And basically tried to run round the whole thing! It's huge, a bit boggy, evidently well churned up by horses, and didn't really find very much to look at apart from a Buzzard circling the regimented rows of Poplars. But it felt a little bleak. The signs of life came when you got away from the wood, running alongside the fields of rape where the Yellowhammers erupt from hedges.
The fishing lakes at Cotham end were alive with Swallows, flocking above the water or swooping low above the yellow flowers. Pretty.
Pretty knackered, was I when I finished this Eleven Mile run. But, Cream Crackered Nature is what this blog is called, and getting cream crackered is what I do to bring you content, dear readers.
Monday, 21 May 2012
Friday, 18 May 2012
They have been over the cycling path at the bottom end of London Road lake, as always effortlessly carving the air into strips a molecule wide. There was a small flock over the river too, eating the midges that tormented me as I thundered along past the barges I wished I had, swooping low over the water.
The sun sank beneath the horizon, painting the sky cordial orange, and venus twinkled upon me and the swifts as I ran back home.
And then at work, a new bird seems to be paying a visit. There are small flocks on the wastelands by the A1 of finch sized birds, that like to fly about making a high tweeting sound as they fly, flocks about 10-15 birds.
Caught a glimpse of one on a fence post, a brief sighting of a black face and a reddy orange breast. In flight I noticed a pronounced white stripe along each side of the tail. Am I seeing Stonechats?
Might well have been! That would be a first round here in Newark!
Monday, 14 May 2012
I was out looking for butterflies and dragonflies at Willow Holt. Of the latter I saw neither, but as soon as I turned into Farndon, I saw whites and Peacocks taking in the decent, and rarely decent at that, weather. Willow Holt entrance was a bit boggy, and the Meadow Browns that live in the...er...meadows are not about yet. But along the river stretch, I saw more Peacocks, Whites and a few Orange Tips.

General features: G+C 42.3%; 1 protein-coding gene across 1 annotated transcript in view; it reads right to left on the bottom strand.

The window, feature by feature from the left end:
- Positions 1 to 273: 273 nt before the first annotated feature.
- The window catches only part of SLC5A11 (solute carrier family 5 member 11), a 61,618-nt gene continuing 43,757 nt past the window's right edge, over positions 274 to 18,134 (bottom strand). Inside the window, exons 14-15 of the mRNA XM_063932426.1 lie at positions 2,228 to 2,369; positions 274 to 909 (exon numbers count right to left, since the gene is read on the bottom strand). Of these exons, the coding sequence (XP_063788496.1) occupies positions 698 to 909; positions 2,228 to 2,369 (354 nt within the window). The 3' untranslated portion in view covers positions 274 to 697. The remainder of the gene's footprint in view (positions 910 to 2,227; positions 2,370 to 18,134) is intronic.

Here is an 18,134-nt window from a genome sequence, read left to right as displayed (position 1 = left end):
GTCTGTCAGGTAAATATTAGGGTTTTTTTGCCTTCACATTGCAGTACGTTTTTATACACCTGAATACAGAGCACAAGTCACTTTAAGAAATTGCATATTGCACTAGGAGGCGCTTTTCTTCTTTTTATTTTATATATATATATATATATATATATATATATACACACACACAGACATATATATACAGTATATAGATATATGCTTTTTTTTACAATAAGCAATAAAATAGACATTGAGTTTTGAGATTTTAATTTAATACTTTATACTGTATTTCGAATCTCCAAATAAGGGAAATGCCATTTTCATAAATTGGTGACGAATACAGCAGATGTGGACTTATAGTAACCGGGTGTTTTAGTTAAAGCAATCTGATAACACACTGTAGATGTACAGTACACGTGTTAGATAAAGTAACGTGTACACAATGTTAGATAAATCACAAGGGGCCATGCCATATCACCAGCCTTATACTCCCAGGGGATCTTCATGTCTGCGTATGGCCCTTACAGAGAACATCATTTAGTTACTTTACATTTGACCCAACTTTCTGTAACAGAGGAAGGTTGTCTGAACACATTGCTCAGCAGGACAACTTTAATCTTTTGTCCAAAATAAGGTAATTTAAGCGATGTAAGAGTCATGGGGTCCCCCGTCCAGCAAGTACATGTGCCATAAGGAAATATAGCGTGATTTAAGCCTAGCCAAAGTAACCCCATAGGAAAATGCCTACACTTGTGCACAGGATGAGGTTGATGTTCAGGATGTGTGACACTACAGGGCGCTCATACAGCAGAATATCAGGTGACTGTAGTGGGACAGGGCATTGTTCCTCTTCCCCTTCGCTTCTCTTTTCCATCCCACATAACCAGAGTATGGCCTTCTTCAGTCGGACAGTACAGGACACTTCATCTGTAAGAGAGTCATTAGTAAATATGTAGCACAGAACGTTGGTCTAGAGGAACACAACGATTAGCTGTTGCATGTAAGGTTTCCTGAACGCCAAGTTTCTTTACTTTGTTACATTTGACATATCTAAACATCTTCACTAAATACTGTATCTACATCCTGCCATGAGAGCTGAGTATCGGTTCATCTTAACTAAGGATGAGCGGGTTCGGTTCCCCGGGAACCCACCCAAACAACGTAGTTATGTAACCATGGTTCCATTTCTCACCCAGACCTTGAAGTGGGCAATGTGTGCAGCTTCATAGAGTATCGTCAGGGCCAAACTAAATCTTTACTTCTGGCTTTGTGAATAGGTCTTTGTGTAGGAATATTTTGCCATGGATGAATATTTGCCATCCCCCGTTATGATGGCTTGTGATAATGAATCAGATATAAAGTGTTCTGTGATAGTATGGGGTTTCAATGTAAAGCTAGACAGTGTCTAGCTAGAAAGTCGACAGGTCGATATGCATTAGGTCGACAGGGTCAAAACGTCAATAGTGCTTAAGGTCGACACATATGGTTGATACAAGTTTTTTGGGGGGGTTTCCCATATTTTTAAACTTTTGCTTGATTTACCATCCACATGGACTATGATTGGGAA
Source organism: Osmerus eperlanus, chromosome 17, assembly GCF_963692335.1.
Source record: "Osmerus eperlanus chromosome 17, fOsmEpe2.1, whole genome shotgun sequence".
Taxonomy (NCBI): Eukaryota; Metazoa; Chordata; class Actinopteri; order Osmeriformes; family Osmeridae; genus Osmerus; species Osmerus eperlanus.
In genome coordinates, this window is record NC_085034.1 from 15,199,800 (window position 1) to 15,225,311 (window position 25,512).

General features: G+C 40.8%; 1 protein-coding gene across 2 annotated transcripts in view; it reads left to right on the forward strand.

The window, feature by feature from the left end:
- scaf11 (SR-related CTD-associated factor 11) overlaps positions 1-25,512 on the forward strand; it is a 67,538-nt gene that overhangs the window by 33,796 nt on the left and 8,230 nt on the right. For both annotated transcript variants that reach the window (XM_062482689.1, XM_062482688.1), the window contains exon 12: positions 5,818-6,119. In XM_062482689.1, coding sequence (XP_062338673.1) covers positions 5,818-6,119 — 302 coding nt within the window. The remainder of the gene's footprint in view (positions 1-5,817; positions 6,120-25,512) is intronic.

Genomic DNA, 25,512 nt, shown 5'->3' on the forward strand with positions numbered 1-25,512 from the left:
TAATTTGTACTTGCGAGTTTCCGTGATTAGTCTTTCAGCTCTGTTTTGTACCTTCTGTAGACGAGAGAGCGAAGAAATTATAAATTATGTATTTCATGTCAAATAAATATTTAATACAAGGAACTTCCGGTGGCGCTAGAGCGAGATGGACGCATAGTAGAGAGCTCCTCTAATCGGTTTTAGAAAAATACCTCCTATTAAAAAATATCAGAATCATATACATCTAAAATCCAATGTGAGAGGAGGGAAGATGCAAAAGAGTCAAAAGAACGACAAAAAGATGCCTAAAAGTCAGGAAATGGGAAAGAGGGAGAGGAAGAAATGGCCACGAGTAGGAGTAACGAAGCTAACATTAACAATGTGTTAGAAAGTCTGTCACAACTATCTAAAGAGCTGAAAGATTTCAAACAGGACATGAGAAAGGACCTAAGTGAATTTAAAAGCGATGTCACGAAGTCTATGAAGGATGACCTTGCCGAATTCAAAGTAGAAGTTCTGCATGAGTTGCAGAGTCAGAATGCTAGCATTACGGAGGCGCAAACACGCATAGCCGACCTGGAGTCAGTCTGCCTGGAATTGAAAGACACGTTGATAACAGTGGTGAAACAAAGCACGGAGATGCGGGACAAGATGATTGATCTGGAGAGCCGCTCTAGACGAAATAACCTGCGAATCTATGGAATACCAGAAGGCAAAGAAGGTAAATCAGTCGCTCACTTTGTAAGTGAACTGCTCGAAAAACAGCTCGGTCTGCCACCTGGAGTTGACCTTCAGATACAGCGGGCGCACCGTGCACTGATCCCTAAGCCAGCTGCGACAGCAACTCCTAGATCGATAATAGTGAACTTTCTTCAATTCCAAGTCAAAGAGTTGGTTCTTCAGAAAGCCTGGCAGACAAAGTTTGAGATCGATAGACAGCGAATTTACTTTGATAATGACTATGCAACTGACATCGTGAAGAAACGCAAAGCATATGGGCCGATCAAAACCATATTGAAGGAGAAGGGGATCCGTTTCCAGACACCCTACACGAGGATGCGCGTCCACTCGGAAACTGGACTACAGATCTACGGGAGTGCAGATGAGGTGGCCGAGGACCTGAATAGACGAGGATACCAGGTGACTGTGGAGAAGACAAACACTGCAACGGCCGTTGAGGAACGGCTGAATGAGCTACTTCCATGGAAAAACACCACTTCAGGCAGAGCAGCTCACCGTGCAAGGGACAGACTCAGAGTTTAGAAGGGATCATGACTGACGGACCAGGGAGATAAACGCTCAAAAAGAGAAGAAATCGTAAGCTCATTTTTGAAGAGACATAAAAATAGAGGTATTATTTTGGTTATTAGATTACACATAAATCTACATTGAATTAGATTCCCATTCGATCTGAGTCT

Orange Tips by the way are a lot less numerous than last year.
On the river stretch of the Holt, I saw a Blackcap sat on a stumpy looking tree and I think a Sedge Warbler dived into a waterside bush as I went by. The power station stretch seemed very bleak, a couple of herons kept an eye on me as I went by.
As I ran back along Farndon Road, I noticed a public footpath leading to the river I've never been on before. And it was a boggy field leading to your typically barren river bank maintained by a fishing club. The only fisherman around though was a Cormorant...
A few Swifts, House Martins and a single swallow were seen on route. Swifts were swifting by my home too. They are so fast in the air.
Fast and beautiful.
Sunday, 13 May 2012
And then, I watched one swooping over the roofs by my home, a lonely single swift in town, flying like a knife through melted cobalt.
Last night, went for a run by twilight, venus still bright but sinking back into the twilight ready for its transit next month. Many things were flying on this lovely evening, but alas not feathered but small insectoidal and very bitey things!
And very late, when all nice proper english gentlemen are in bed, I was outside on a chilly evening with a can of Woodpecker Cider for fortification. The sky was clear, and the moon not yet risen.
I'd not been able to do this for a while, and how the sky has changed! Arcturus starting to sink, tree leaves blocking the south and east. Red Antares blinks scraping rooftops. With binoculars, I picked up Messier 13, Messier 5 and Messier 3 really quickly, the prime globular clusters of spring, and probably the whole northern sky. I had a look for Messier 51 again, the Whirlpool Galaxy, trying to relax my twitching eyes. Perhaps there was a quick ghostly glimpse of a galactic disk and a starlike satellite.
I observed Ophiuchus, picking up IC4665 again, but none of the globulars which at the moment are a bit faint for me 10x50s from town. Further east, I think there was another open cluster, trees hindering navigation. Wonder if I've found Messier 11?
I jumped across to Lyra, and observed the diamond blue vega, which looks fantastic in binoculars, and the Epsilon Lyrae double double, which in my 10x50s is a mere attractive single double! Messier 57, forget it, and I lost my bearings for Messier 56.
Messier 39 in Cygnus was easy to find, among many attractive milky way starfields, and then although I cannot see the companion, I drank in the sight of the golden star Albireo, Beta Cygnae.
Finally, I found Sagitta and picked up Messier 71, but not as easily as I thought I would. The loose globular was still low over the roof of the building next to me though, maybe it will be easier as it rises.
By now, my god I was cold. It was time for indoors, but it had been a good little observing session.